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Interest in Black History Month nurtured at home
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I’ve always been fascinated with black history. Beyond the obvious of being black, I also had the privilege of growing up in Liberty County, which nurtured the interest.

I remember spending many days as a little girl in the Tradehill community of Sunbury listening to stories from my grandfather and other members of Sunbury Baptist Church. My childhood was filled with rich traditions, such as Old-Timey Day, camp meetings, Watch Night service and the Emancipation Proclamation celebration. Perhaps my favorite memories are of the annual summer camp at Seabrook Village where we toured the homes to learn about my ancestors and were taught their post-Civil War survival skills.
It wasn’t until my sophomore year in college that this fascination with black history became an active part of my identity. I took an African-American studies class and was exposed to information far beyond my Liberty County network. The class created a hunger for more information that I have yet to satisfy.

Unfortunately, for many people, Black History Month is just another holiday. You know the routine — share a fact because everyone else is doing it or host an event to appear inclusive, then forget about it as soon as the next “holiday” comes around.
As the mother of two daughters being raised in Liberty, I’ve made a commitment to make sure that Black History Month doesn’t become another calendar event or they wait until they get to college to dive deep into our history. My goal is to make the celebration of our heritage and accomplishments part of our lifestyle. It’s the legacy I want to leave my family.
Here are 5 ways I plan to make black history living history:

1. Trace my ancestry. To be totally honest and transparent, I’ve always been slightly jealous of people from Africa who live in America. Being a person from the continent with the ability to trace your lineage beyond slavery is something that African-Americans don’t have the opportunity to do. I’ve always gravitated toward Nigeria; however, when I visited Dubai several Africans said I looked like I was from Ghana or Uganda and my husband from Ethiopia. I think it will be fun to take a genealogical DNA test to see what comes up.

2. Document family stories and traditions. Although I may not be able to trace my origins beyond the U.S., I am interested in the family information that is available to me. In the next few months, I will begin some genealogical research on my family. The plan is to start with my maternal grandmother since I have the most information on her. From there I will move on to my paternal grandmother, maternal grandfather, then my paternal grandfather. Most people advise to start with the family tree then fill in the blanks. Another tip I was given by my friend/editor Trelani Duncan is to start by interviewing family members and recording family stories. You can begin with a subject, pattern, or the oldest family member. Make sure to record audio and write it down then save it. Trelani is an amazing author and currently working on a community project called “We Speak Fuh We” (Google it — uh-mazing project) which is an example of this method of documentation that she suggests.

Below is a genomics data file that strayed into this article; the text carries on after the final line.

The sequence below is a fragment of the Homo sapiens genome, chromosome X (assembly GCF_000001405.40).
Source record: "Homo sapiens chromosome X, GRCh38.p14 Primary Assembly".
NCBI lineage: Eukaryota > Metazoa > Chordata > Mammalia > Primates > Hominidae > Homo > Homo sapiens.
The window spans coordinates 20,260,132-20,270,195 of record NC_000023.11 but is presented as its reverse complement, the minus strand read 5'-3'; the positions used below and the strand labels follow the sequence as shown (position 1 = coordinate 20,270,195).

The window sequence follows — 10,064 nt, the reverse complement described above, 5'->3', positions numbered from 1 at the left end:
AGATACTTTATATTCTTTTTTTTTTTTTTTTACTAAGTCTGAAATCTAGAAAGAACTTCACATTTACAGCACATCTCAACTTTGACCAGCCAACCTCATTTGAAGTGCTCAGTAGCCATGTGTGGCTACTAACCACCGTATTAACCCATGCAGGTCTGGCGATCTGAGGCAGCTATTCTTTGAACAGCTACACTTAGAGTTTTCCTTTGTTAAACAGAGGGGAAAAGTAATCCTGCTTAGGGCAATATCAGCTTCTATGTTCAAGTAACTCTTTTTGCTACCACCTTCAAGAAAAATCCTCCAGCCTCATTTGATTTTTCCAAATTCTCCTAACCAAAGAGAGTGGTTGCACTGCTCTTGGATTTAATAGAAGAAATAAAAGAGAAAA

3. Travel the Gullah Geechee Cultural Heritage Corridor. Growing up my friends always asked was my family “from the islands” because of the way we talk and cook at home. While some may take offense to being called a Geechee it is a badge of honor for me. This year I am on a mission to meet as many Geechee people as I can as we travel along the Gullah Geechee trail from Wilmington, North Carolina, to Jacksonville.

4. Explore Liberty County. Liberty County is full of African-American history. Every time I share nuggets of information in casual conversation or online, I’m always surprised by how many locals are unaware. That’s why I’m recommitting to visiting Geechee Kunda, Dorchester Academy, Seabrook Village, Riceboro Baptismal Trail and the Susie King Taylor Institute to capture the local destinations that are preserving the history and sharing stories throughout the year.

5. Read to my children and for personal enjoyment. For me, it’s important to not just expose my children to the slavery narrative but teach them who we were before slavery and what we have accomplished since then. Some books on my reading list include “Black Roots: A Beginners Guide to Tracing the African American Family Tree” by Tony Burroughs, “The Weeping Time: Memory and the Largest Slave Auction in American History” by Anne C. Bailey and “The Awakening: Who Was I Before Slavery” by Rev. Milfred and Helen Brock. Books I will share with my girls are “Little Leaders: Bold Women in Black History” by Vashti Harrison, “Happy Birthday Susie!” by Hermina Glass-Hill and “Lift Your Light a Little Higher” by Heather Henson.

Hart is a local writer and frequent contributor to the Coastal Courier.

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